Kansas tied the bow in a one-loss weekend in Orlando, defeating Central Florida 15-12 in the final.
January 20, 2015 by Keith Raynor in News, Recap with 2 comments
ORLANDO — The battles between Kansas Betty and the Central Florida Sirens always seem to have something on the line. When they met at Queen City Tune Up last season, the Siren blowout stood as a key out-of-region win. On Saturday at the Florida Winter Classic, a win locked up a bye into quarterfinals and potentially the pool. And in Sunday’s final, the tournament’s championship was up for grabs. With the crosswind kicking up, Kansas’s depth of skill carried them through UCF’s defenses, netting Betty a 15-12 win to open the regular season.
“We took a beating from the Sirens last year and it was one of the few losses that really stuck with us,” said Kansas Coach Loren Schieber after the final.
Both teams were dealing with injuries to central playmakers. UCF’s hub handler, Steph “Eli” Williams, had played on a hurt leg all weekend, while Kansas’s Clare Frantz was hurt trying to score on double game point against FSU on Saturday (a game that wound up being their only loss of the weekend). That meant each finalist was counting on some other players stepping up, which seemed to favor the reigning South Central champions.
It was clear that the 2014 showdown was not due to repeat itself; Kansas came confident and prepared. Their handlers were active in getting to the second level of the Sirens’ zone. Caitlin Fitzgerald helped get Kansas off to a nice start with two over the top throws that lead to a pair of goals to open the game. After a Central Florida red zone score, the activity level in the backfield helped open up the field for another pair of scores for Betty, including an airborne save on a floaty disc by Kelsey Akin and a touchy backhand from Kailee Karr (her second assist) to make it 4-1 in Betty’s favor.
“After rewatching our game from last year, we noticed that the zone could be broken by getting the disc to the sidelines and we really made that a focus in the game,” said Schieber. The center handler would often swing the disc and immediately attack in a slashing sideline cut, receiving an inside dish or around break to give them an unmarked upfield throw.
The rest of the second half played out with the teams trading points. Fitzgerald launched a pretty flick shot against the wind, Karr tallied the third of her four assists, and Kate Eshelman put up a nice huck of her own, all to Akin for goals. UCF’s zone was helped by two huge handblocks — one by Alexa Wood and one by Shelby Spence — that led to goals to keep them in it. Central Florida found themselves down 8-5 at the half.
UCF had already shown a penchant for comebacks earlier in the weekend, but had trouble closing them. Against Florida State in pool play, they turned an 11-6 deficit into a 12-12 double game point before succumbing. A pair of scores – including their first break – out of half gave them confidence they could reclaim the lead from Kansas. Freshman Janina Freystaetter came up with a number of big plays on both sides of the disc.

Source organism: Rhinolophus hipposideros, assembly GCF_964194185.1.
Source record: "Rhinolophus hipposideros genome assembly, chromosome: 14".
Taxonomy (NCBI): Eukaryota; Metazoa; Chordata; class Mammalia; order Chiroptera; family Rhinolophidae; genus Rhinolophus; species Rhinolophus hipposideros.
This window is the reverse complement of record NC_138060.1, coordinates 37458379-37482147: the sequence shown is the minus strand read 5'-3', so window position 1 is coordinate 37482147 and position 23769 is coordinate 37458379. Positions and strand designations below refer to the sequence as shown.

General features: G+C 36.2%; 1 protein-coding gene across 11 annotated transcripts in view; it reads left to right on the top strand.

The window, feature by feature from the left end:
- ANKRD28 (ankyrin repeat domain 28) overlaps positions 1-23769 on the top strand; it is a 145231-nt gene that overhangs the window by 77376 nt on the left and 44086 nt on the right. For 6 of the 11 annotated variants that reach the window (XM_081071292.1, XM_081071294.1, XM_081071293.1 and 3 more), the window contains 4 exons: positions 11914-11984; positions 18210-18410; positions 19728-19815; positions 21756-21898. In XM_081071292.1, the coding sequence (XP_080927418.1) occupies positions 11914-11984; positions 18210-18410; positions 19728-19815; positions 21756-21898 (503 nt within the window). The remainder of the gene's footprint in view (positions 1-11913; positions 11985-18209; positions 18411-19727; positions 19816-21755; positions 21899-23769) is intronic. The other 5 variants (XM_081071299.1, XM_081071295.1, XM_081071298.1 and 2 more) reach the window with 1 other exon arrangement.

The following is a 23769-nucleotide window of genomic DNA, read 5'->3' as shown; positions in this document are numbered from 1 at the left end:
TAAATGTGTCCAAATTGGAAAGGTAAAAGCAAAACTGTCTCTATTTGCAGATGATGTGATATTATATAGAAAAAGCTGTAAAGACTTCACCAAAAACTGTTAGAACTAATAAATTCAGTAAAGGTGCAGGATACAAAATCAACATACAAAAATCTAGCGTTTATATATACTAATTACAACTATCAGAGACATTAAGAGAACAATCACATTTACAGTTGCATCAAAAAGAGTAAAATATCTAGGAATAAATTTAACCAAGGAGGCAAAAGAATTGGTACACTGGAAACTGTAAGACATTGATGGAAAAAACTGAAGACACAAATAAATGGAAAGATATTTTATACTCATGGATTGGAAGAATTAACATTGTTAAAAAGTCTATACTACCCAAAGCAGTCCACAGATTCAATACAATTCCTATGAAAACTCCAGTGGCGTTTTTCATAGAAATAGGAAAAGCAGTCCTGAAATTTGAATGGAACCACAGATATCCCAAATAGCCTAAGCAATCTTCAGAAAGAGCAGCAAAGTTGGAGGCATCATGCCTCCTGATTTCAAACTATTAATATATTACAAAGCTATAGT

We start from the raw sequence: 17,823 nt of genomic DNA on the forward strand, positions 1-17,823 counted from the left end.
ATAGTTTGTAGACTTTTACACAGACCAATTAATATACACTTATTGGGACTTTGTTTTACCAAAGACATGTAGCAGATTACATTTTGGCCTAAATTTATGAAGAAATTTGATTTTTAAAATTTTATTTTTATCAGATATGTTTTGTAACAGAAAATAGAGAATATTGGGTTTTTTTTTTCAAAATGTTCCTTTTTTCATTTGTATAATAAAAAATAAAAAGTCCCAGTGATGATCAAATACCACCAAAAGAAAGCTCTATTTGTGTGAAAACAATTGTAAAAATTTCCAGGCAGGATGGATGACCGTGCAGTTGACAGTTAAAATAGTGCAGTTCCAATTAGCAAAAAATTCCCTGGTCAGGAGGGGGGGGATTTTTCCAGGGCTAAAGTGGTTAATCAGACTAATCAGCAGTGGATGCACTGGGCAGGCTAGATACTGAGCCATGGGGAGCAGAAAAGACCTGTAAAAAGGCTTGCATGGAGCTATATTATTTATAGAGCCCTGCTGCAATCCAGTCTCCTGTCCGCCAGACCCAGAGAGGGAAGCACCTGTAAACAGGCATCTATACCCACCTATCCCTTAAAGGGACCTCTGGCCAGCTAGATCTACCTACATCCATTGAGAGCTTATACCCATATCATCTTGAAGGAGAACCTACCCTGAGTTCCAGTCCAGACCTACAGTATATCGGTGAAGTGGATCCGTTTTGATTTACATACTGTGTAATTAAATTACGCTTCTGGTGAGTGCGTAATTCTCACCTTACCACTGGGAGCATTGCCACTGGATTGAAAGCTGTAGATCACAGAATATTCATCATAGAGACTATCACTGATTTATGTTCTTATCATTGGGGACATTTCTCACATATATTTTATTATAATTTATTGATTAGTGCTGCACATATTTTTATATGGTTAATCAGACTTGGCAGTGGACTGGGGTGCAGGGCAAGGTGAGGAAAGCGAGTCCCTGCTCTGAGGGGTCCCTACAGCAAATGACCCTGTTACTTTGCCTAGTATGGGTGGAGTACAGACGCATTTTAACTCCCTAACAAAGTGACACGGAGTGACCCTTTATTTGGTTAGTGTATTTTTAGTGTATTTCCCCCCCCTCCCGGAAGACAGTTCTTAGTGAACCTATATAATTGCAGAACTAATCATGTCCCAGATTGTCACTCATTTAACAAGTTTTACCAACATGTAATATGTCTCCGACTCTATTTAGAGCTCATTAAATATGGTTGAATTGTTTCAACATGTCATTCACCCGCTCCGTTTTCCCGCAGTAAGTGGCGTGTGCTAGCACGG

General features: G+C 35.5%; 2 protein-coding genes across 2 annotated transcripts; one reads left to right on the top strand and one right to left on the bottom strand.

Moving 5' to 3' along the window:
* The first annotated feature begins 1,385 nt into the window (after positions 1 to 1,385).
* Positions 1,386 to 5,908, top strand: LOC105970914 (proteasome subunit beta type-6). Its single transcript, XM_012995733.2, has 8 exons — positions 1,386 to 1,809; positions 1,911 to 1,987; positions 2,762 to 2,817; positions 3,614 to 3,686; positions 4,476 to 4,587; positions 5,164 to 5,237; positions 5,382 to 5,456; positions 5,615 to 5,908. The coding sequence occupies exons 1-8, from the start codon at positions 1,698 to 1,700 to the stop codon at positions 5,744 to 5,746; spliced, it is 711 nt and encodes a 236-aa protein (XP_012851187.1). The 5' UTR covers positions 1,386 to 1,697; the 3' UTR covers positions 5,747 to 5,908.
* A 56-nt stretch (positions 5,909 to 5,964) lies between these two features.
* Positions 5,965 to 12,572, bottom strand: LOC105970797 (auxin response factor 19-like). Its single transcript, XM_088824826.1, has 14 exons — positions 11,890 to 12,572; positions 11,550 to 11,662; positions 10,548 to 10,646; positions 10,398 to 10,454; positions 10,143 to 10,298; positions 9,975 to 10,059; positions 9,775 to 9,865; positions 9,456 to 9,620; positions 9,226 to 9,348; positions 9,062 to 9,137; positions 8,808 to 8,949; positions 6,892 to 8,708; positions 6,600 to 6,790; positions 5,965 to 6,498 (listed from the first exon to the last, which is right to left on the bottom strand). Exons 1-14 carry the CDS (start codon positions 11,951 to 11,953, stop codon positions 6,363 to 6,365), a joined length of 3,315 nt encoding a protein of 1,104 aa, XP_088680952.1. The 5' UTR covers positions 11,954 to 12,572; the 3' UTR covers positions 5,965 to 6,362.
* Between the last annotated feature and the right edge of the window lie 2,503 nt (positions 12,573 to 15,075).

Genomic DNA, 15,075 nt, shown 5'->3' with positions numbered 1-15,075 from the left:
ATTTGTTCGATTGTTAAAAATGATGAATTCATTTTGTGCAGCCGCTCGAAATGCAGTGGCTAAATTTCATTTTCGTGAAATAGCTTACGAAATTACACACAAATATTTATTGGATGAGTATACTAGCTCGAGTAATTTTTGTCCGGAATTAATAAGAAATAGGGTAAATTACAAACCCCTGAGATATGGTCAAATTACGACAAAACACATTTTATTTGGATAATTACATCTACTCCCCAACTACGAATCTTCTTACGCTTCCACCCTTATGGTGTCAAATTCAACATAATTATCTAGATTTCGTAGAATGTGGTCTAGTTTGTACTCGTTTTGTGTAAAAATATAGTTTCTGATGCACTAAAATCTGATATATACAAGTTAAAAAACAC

But much as in the first half, Betty found ways to get it done against the UCF zone. Karr, Corcoran, Fitzgerald and Eshelman found cutters streaking beyond the Central Florida deeps with confident hucks. Akin, who finished with 5 goals, defied containment with big grabs, including one against a bidding Freystaetter that landed Kansas on the door step for the eventual game-winner.
Kansas’s movement and tempo kept UCF from settling in often and took advantage of their lack of depth. Williams played 22 points and garnered five assists after a seven-game slate, all while noticeably hobbled. Shayna Brock played 26 points and Freystaetter logged the full 27 on her way to to a four goal, four assist performance bolstered by a healthy number of blocks. But there just wasn’t enough gas in the tank for the Sirens to regain ground against the steady Betty attack.
“‘Maintaining possession’ has turned into one of our mantras for the year,” said Schieber, adding that his team’s possession and movement based offense was inspired in part by Ohio State’s championship-winning play style from last season. Their veteran offensive unit looked smooth, even without Frantz and without a single spring practice under their belts.
Kansas showed their success is not a fluke nor the product of a star or two on the roster. Their roster is loaded with disc control and their mental game looks very solid for the early season. Expect them to be a real threat at Queen City and beyond.